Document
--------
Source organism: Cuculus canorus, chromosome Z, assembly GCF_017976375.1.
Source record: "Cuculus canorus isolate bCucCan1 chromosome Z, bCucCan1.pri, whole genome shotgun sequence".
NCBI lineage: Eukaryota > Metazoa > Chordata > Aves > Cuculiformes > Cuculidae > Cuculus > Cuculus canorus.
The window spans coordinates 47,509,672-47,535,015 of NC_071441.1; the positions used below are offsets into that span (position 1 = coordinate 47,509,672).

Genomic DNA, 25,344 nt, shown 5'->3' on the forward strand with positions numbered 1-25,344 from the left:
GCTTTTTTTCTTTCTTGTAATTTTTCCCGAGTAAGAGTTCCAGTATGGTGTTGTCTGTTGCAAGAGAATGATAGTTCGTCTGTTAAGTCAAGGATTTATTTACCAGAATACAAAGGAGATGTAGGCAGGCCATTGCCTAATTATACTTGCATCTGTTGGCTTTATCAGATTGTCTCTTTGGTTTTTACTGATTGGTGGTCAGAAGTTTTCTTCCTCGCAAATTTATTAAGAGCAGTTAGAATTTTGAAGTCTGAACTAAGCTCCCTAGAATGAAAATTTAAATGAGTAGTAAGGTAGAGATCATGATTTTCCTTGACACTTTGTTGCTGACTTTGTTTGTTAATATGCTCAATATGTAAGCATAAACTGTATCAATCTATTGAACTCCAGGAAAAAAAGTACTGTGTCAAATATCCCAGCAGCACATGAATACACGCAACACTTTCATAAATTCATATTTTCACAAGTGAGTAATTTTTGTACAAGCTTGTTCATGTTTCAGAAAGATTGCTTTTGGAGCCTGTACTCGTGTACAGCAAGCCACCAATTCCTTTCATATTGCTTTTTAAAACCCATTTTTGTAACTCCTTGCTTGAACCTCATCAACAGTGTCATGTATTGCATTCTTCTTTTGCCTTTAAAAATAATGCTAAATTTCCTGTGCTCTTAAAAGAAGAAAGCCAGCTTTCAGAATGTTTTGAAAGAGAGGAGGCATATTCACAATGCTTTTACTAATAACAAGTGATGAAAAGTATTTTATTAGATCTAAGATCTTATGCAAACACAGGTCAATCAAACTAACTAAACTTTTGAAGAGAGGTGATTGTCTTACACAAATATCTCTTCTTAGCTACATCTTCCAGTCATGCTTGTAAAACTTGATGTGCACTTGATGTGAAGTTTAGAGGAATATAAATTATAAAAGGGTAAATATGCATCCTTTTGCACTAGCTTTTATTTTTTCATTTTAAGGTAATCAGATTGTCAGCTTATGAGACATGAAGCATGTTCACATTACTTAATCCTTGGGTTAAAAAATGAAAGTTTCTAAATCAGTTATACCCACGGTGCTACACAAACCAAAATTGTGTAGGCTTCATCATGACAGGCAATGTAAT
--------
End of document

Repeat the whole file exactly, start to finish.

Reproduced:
Source organism: Cuculus canorus, chromosome Z, assembly GCF_017976375.1.
Source record: "Cuculus canorus isolate bCucCan1 chromosome Z, bCucCan1.pri, whole genome shotgun sequence".
NCBI lineage: Eukaryota > Metazoa > Chordata > Aves > Cuculiformes > Cuculidae > Cuculus > Cuculus canorus.
The window spans coordinates 47,509,672-47,535,015 of NC_071441.1; the positions used below are offsets into that span (position 1 = coordinate 47,509,672).

Genomic DNA, 25,344 nt, shown 5'->3' on the forward strand with positions numbered 1-25,344 from the left:
GCTTTTTTTCTTTCTTGTAATTTTTCCCGAGTAAGAGTTCCAGTATGGTGTTGTCTGTTGCAAGAGAATGATAGTTCGTCTGTTAAGTCAAGGATTTATTTACCAGAATACAAAGGAGATGTAGGCAGGCCATTGCCTAATTATACTTGCATCTGTTGGCTTTATCAGATTGTCTCTTTGGTTTTTACTGATTGGTGGTCAGAAGTTTTCTTCCTCGCAAATTTATTAAGAGCAGTTAGAATTTTGAAGTCTGAACTAAGCTCCCTAGAATGAAAATTTAAATGAGTAGTAAGGTAGAGATCATGATTTTCCTTGACACTTTGTTGCTGACTTTGTTTGTTAATATGCTCAATATGTAAGCATAAACTGTATCAATCTATTGAACTCCAGGAAAAAAAGTACTGTGTCAAATATCCCAGCAGCACATGAATACACGCAACACTTTCATAAATTCATATTTTCACAAGTGAGTAATTTTTGTACAAGCTTGTTCATGTTTCAGAAAGATTGCTTTTGGAGCCTGTACTCGTGTACAGCAAGCCACCAATTCCTTTCATATTGCTTTTTAAAACCCATTTTTGTAACTCCTTGCTTGAACCTCATCAACAGTGTCATGTATTGCATTCTTCTTTTGCCTTTAAAAATAATGCTAAATTTCCTGTGCTCTTAAAAGAAGAAAGCCAGCTTTCAGAATGTTTTGAAAGAGAGGAGGCATATTCACAATGCTTTTACTAATAACAAGTGATGAAAAGTATTTTATTAGATCTAAGATCTTATGCAAACACAGGTCAATCAAACTAACTAAACTTTTGAAGAGAGGTGATTGTCTTACACAAATATCTCTTCTTAGCTACATCTTCCAGTCATGCTTGTAAAACTTGATGTGCACTTGATGTGAAGTTTAGAGGAATATAAATTATAAAAGGGTAAATATGCATCCTTTTGCACTAGCTTTTATTTTTTCATTTTAAGGTAATCAGATTGTCAGCTTATGAGACATGAAGCATGTTCACATTACTTAATCCTTGGGTTAAAAAATGAAAGTTTCTAAATCAGTTATACCCACGGTGCTACACAAACCAAAATTGTGTAGGCTTCATCATGACAGGCAATGTAAT